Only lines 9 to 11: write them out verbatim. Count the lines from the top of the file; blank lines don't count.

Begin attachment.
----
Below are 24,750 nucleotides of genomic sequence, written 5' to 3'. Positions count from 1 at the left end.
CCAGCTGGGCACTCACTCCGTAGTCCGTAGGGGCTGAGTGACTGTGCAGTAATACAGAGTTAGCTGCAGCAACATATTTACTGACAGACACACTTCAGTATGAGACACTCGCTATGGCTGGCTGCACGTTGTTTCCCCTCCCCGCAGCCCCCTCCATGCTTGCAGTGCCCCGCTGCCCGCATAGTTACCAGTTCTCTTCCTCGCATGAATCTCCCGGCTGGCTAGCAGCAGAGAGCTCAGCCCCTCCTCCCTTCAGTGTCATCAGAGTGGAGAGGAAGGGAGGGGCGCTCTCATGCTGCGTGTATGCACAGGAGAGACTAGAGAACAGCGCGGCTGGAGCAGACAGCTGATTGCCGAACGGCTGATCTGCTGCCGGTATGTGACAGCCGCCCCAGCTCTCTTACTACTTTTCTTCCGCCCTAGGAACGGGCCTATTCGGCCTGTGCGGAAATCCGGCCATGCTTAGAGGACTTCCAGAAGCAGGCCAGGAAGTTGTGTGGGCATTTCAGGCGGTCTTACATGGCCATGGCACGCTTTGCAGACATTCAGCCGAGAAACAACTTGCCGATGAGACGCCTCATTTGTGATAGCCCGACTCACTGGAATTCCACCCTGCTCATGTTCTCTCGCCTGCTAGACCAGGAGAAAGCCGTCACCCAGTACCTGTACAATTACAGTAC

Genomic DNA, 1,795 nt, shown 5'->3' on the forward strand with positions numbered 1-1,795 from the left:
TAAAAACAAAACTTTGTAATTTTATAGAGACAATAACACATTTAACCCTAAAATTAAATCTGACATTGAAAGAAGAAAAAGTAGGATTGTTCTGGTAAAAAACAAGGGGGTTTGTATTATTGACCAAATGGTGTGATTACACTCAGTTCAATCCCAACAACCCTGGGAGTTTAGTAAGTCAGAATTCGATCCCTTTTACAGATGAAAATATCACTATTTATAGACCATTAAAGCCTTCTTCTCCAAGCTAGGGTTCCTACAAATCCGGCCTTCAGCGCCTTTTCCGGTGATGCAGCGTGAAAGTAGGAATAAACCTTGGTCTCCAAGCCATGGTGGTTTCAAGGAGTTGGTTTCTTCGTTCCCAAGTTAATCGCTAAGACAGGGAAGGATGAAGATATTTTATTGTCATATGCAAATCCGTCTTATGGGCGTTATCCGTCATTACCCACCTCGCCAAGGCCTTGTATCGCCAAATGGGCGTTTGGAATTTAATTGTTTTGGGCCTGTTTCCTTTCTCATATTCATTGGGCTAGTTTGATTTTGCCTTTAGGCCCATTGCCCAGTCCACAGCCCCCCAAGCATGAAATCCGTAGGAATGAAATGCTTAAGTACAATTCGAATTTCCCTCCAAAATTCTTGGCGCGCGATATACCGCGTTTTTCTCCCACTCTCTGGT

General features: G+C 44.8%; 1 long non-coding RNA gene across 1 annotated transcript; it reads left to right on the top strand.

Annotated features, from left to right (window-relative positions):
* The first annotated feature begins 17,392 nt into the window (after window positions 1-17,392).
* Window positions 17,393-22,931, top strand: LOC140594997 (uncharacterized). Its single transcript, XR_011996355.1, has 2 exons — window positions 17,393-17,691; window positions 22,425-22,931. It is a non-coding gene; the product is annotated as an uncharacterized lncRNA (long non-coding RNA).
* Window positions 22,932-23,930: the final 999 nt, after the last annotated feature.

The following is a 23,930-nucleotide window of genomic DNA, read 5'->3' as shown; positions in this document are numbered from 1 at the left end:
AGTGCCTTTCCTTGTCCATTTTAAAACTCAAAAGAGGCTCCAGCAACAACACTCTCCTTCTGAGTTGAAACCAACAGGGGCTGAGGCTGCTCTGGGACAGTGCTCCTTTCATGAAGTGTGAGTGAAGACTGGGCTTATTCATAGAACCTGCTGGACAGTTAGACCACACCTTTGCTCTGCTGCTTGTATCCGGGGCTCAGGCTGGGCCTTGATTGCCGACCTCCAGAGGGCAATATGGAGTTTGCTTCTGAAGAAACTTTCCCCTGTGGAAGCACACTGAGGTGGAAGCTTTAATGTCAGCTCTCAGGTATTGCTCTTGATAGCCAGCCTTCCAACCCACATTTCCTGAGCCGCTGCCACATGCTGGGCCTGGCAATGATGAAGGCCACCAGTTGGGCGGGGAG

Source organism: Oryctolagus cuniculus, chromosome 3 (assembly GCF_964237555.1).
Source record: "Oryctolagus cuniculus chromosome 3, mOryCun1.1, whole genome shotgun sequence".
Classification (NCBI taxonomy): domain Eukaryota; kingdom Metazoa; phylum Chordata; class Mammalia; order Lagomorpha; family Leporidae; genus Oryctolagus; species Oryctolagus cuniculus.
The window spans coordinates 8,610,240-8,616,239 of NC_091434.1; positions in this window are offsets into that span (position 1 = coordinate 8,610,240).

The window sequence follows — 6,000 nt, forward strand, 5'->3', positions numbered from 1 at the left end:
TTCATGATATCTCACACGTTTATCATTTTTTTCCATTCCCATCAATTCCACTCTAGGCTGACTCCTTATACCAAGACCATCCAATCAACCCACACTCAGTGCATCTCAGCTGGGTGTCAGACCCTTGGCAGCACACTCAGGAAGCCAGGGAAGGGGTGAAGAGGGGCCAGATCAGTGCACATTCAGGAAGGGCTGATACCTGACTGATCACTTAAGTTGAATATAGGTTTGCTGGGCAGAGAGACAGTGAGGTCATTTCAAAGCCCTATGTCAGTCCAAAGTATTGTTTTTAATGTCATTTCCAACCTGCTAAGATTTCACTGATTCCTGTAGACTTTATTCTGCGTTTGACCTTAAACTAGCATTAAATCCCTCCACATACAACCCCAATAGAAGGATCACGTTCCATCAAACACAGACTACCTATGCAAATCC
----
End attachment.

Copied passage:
* Window positions 22,932-23,930: the final 999 nt, after the last annotated feature.

The following is a 23,930-nucleotide window of genomic DNA, read 5'->3' as shown; positions in this document are numbered from 1 at the left end:
AGTGCCTTTCCTTGTCCATTTTAAAACTCAAAAGAGGCTCCAGCAACAACACTCTCCTTCTGAGTTGAAACCAACAGGGGCTGAGGCTGCTCTGGGACAGTGCTCCTTTCATGAAGTGTGAGTGAAGACTGGGCTTATTCATAGAACCTGCTGGACAGTTAGACCACACCTTTGCTCTGCTGCTTGTATCCGGGGCTCAGGCTGGGCCTTGATTGCCGACCTCCAGAGGGCAATATGGAGTTTGCTTCTGAAGAAACTTTCCCCTGTGGAAGCACACTGAGGTGGAAGCTTTAATGTCAGCTCTCAGGTATTGCTCTTGATAGCCAGCCTTCCAACCCACATTTCCTGAGCCGCTGCCACATGCTGGGCCTGGCAATGATGAAGGCCACCAGTTGGGCGGGGAG